Horatio Clare, who is quite an accomplished nature and travel writer, having a book on container ships and several on birds to his name, takes a journey to the far North, going out with an icebreaker ship for a working trip in the Bay of Bothnia, setting off from Finland and learning about ships, ice, life at sea and global warming in a lyrical and beautifully written book which will certainly stay with me for a long time, on my shelves and in my mind.
The book takes in climate change and global warming but never forces it down your throat: although it has some beautiful descriptions and lovely passages, it’s essentially a practical book about practical people doing a job despite and because of the circumstances.
The idea for the voyage comes from a Finnish friend who invites Clare, via the Embassy, to help celebrate the 100th anniversary of Finnish independence by taking in a voyage on a government icebreaker and writing about it. Meanwhile, he’s dealing with the terribly upsetting news of another, mutual friend’s accident and decline. I was a bit worried the book would be pinned on this, as so many nature and other non-fiction books seem to insert deeply personal narratives to beef things up a bit; but here it’s definitely a frame rather than a constant thread, and the author is allowed to concentrate on telling the often prosaic and technical story of the ship. He does talk about the isolation of the seafaring life and how “You meet yourself at sea in ships, and your ghosts too,” but dwells more on the stories of the ships and the crew.
Starting off in the Finnish capital, Helsinki, Clare moves to Oulu to find his ship, and talks about modern Finland and its technology heroes. He also fills us in on the war of independence and the unrest afterwards, and the long memories people hold of these, similar perhaps to memories of the French WWII Resistance, but of course longer. He eats out and meets some Finns and realises that in a land that’s dark half the year, odd opening hours and the great phone signal mean life can be lived at any time, and there’s always somewhere open.
The ships which are being helped by the icebreakers are carrying all sorts of cargoes, chemicals, ore, etc., and vary in size and experience. There’s a real sense of a network of large ships being helped by the icebreakers and pilots, with the captain of Otso, Tem, controlling a number of icebreakers which zip back and forth across the bay. It’s a tricky, skilled and satisfying job but there’s a good amount of joy involved, too, especially when the crew descend onto the ice and fly a drone around to film the ship in action. The crew are introduced and described, the taciturnity of seafarers enhanced by the typical Finnish reserve meaning some people won’t speak to him at all, not out of anti-social attitudes as much as out of shyness. He does bond with some of them though and realises how much they relish their unique skills, turning the ship in a channel in the ice as wide as the ship is long or keeping within such a distance of the client ship that it could run into them at any time.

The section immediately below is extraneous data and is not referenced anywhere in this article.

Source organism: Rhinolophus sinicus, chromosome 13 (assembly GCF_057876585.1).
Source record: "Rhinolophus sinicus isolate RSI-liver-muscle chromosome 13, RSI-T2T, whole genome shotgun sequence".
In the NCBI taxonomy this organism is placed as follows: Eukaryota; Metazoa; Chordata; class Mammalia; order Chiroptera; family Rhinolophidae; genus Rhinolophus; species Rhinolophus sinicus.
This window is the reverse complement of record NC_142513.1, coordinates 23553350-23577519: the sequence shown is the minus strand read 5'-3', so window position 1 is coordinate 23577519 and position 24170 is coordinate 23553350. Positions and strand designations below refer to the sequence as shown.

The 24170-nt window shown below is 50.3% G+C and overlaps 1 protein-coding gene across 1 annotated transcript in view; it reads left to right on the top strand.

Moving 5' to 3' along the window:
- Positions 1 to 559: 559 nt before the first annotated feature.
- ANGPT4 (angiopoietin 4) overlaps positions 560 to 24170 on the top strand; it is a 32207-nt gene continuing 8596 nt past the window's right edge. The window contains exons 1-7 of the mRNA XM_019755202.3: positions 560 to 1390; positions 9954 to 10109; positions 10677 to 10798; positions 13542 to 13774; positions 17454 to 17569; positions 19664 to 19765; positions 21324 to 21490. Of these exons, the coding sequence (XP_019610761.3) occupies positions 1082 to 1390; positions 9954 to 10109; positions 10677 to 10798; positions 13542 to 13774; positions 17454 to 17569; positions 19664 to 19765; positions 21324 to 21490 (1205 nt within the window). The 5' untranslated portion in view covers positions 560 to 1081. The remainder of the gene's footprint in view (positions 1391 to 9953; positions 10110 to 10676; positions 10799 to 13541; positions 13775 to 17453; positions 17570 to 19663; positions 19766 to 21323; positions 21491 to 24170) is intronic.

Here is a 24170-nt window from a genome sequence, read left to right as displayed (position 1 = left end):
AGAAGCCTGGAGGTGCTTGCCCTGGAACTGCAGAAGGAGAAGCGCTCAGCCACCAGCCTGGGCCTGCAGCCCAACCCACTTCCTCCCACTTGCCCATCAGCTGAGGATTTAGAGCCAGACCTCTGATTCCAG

Although the animals and birds of Finland are few and far between out in the bay, there is charming excitement when they are spotted. Early on, there’s a “seal like a fat semi-colon” and a sea eagle which lead to “a chatter of Finnish and a grabbing of binoculars,” and in total a scattering of birds and two more seals – he has never been that long seeing so few living creatures. He does explain that the Bay teems with fish and has plenty of birds in the unfrozen, summer months. Back on land at the end of the book, he finds himself assaulted by the smells of nature that were absent from the 10-day voyage: “The smell is sharp and thrilling and I realis how strange it has been to be within sight of land and utterly apart from it. No scent or sensation that belongs to it has been anywhere near us until now”. Clare ends up thinking of the ice as its own being, too, alive with agency: “Sea ice can be hacked and broken, but sea ice cannot be made by us and cannot be controlled”.
There’s interesting geopolitical as well as climate change information interspersed throughout the book. Russia looms over Finland, as it always has, and the European sanctions on the larger country have hit the exports and imports that used to come through Finland and led Finland to forge new alliances. The climate change evidence is presented, with a suitable degree of sorrow, but not laboured: the reader is left to think for themselves.
There’s also information on folklore and myth packed into this short and highly enjoyable book, with the Kalevala discussed in detail, collected from the oral tradition and a huge help in separating a Finnish identity from the former Swedish and Russian rulers. The book really bats above its size and will be of interest to those looking for a different kind of nature book, as well as people interested in ships and the sea, and human relations. The only thing I would have liked more of would have been a map and perhaps some other images; the map was the greatest lack, although obviously it’s easy to find them.
Liz Dexter knows quite a lot of random stuff about Finland and the far North but has never been on an icebreaker. She blogs about books and running at Adventures in Reading, Writing and Working from Home
Horatio Clare, Icebreaker: A Voyage Far North (Chatto & Windus, 2017). 978-1784741952, 213 pp. Hardback
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